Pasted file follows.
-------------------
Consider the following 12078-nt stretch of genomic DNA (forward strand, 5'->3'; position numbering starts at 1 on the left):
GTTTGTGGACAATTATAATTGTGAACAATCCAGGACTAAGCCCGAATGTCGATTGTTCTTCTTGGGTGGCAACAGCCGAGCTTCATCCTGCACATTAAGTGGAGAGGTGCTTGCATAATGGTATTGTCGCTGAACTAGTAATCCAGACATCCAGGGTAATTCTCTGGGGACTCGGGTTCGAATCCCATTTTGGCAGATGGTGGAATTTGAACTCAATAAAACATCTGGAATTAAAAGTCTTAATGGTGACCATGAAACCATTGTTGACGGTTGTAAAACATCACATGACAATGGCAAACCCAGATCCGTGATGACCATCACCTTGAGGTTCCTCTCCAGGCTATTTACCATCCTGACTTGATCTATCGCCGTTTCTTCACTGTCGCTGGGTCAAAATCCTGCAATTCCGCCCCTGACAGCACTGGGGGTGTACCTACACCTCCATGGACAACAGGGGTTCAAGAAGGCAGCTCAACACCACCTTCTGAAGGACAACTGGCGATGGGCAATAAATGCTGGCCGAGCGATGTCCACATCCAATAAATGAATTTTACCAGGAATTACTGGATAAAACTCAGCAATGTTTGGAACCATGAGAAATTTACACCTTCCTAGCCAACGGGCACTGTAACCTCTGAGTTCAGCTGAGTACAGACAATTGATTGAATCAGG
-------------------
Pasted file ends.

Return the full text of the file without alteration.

Consider the following 12078-nt stretch of genomic DNA (forward strand, 5'->3'; position numbering starts at 1 on the left):
GTTTGTGGACAATTATAATTGTGAACAATCCAGGACTAAGCCCGAATGTCGATTGTTCTTCTTGGGTGGCAACAGCCGAGCTTCATCCTGCACATTAAGTGGAGAGGTGCTTGCATAATGGTATTGTCGCTGAACTAGTAATCCAGACATCCAGGGTAATTCTCTGGGGACTCGGGTTCGAATCCCATTTTGGCAGATGGTGGAATTTGAACTCAATAAAACATCTGGAATTAAAAGTCTTAATGGTGACCATGAAACCATTGTTGACGGTTGTAAAACATCACATGACAATGGCAAACCCAGATCCGTGATGACCATCACCTTGAGGTTCCTCTCCAGGCTATTTACCATCCTGACTTGATCTATCGCCGTTTCTTCACTGTCGCTGGGTCAAAATCCTGCAATTCCGCCCCTGACAGCACTGGGGGTGTACCTACACCTCCATGGACAACAGGGGTTCAAGAAGGCAGCTCAACACCACCTTCTGAAGGACAACTGGCGATGGGCAATAAATGCTGGCCGAGCGATGTCCACATCCAATAAATGAATTTTACCAGGAATTACTGGATAAAACTCAGCAATGTTTGGAACCATGAGAAATTTACACCTTCCTAGCCAACGGGCACTGTAACCTCTGAGTTCAGCTGAGTACAGACAATTGATTGAATCAGG